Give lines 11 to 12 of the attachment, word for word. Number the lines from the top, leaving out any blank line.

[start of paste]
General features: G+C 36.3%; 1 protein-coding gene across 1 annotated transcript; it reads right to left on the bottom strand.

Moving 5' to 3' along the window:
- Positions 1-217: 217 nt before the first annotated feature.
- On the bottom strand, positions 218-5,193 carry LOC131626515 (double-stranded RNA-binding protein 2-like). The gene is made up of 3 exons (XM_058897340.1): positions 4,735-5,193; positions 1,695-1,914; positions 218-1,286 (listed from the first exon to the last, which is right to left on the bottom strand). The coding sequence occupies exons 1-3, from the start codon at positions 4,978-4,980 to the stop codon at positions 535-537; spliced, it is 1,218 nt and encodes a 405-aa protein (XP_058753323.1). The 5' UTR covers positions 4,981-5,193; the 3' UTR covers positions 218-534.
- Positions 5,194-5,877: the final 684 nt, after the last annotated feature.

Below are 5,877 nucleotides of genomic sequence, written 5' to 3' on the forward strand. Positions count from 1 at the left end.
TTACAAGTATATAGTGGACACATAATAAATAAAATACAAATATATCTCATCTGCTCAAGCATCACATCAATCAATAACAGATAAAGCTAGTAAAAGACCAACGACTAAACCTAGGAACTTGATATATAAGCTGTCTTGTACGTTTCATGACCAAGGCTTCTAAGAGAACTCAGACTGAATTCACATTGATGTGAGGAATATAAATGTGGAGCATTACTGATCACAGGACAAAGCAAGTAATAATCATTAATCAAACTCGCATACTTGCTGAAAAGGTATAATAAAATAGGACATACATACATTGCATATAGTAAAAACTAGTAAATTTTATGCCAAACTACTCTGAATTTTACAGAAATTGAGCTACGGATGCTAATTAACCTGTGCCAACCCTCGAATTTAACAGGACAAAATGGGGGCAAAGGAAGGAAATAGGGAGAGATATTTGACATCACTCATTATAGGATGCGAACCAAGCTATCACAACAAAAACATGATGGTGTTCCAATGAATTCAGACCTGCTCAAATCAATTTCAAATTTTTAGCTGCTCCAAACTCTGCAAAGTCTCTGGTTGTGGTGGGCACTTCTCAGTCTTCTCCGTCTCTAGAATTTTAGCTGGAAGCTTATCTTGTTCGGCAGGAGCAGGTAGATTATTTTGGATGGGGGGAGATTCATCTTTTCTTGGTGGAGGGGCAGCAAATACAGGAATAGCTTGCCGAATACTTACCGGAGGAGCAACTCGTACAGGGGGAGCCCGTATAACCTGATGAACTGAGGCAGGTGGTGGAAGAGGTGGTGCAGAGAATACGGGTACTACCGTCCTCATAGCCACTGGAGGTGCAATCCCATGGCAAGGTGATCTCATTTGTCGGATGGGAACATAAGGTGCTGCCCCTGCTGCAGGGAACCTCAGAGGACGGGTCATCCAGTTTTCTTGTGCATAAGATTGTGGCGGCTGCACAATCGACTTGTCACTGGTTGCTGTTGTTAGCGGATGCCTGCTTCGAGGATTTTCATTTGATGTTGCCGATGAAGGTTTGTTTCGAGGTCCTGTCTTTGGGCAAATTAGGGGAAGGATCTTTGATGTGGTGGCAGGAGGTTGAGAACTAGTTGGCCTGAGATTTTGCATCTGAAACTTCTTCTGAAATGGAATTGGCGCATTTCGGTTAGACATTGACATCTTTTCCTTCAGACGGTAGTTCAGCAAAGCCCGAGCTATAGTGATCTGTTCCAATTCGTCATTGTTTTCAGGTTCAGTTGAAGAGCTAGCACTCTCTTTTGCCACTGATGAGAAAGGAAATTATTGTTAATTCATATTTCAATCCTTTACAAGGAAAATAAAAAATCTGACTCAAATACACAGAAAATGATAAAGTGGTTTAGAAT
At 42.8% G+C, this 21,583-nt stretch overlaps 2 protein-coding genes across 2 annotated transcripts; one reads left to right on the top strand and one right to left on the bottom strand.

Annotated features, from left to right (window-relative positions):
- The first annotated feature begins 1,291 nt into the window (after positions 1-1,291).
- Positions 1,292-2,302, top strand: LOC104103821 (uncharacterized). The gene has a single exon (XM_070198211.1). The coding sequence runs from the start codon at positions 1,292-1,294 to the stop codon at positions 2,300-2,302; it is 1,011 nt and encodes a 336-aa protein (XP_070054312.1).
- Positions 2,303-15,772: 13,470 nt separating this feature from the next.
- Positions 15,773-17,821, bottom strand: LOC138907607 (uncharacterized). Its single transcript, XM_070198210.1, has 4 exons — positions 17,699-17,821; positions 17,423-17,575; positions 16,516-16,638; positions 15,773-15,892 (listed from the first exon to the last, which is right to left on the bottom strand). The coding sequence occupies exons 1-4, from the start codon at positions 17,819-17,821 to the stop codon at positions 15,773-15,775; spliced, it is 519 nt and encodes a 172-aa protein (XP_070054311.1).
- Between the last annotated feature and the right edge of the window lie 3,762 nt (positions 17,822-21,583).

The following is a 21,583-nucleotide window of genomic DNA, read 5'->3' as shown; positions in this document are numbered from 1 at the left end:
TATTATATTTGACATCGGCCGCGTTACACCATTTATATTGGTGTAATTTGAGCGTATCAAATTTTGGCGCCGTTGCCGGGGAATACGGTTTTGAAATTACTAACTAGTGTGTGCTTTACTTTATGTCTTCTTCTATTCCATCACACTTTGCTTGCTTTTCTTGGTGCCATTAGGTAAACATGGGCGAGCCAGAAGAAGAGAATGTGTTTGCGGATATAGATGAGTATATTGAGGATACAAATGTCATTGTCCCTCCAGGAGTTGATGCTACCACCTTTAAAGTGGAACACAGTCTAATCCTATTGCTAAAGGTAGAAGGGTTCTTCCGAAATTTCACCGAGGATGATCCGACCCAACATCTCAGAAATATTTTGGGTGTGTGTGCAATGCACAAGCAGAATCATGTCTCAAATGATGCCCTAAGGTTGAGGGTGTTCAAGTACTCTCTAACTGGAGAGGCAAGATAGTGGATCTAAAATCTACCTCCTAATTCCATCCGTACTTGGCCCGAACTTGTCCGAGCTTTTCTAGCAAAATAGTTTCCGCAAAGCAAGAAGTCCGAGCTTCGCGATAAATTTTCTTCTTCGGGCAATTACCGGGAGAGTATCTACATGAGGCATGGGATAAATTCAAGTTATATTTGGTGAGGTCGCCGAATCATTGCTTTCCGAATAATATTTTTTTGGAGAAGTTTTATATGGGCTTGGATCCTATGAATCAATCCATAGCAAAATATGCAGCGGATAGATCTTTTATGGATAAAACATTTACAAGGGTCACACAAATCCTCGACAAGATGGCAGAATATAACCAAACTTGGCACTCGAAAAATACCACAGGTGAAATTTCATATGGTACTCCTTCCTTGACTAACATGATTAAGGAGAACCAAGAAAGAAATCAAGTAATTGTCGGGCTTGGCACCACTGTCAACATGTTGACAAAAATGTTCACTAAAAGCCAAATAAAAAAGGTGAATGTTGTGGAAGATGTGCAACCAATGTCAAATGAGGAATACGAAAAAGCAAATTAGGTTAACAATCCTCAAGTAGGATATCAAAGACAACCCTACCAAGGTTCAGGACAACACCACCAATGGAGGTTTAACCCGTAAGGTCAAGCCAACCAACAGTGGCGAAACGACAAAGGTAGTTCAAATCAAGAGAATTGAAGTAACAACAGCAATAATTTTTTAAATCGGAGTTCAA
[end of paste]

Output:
- Positions 1,292-2,302, top strand: LOC104103821 (uncharacterized). The gene has a single exon (XM_070198211.1). The coding sequence runs from the start codon at positions 1,292-1,294 to the stop codon at positions 2,300-2,302; it is 1,011 nt and encodes a 336-aa protein (XP_070054312.1).
- Positions 2,303-15,772: 13,470 nt separating this feature from the next.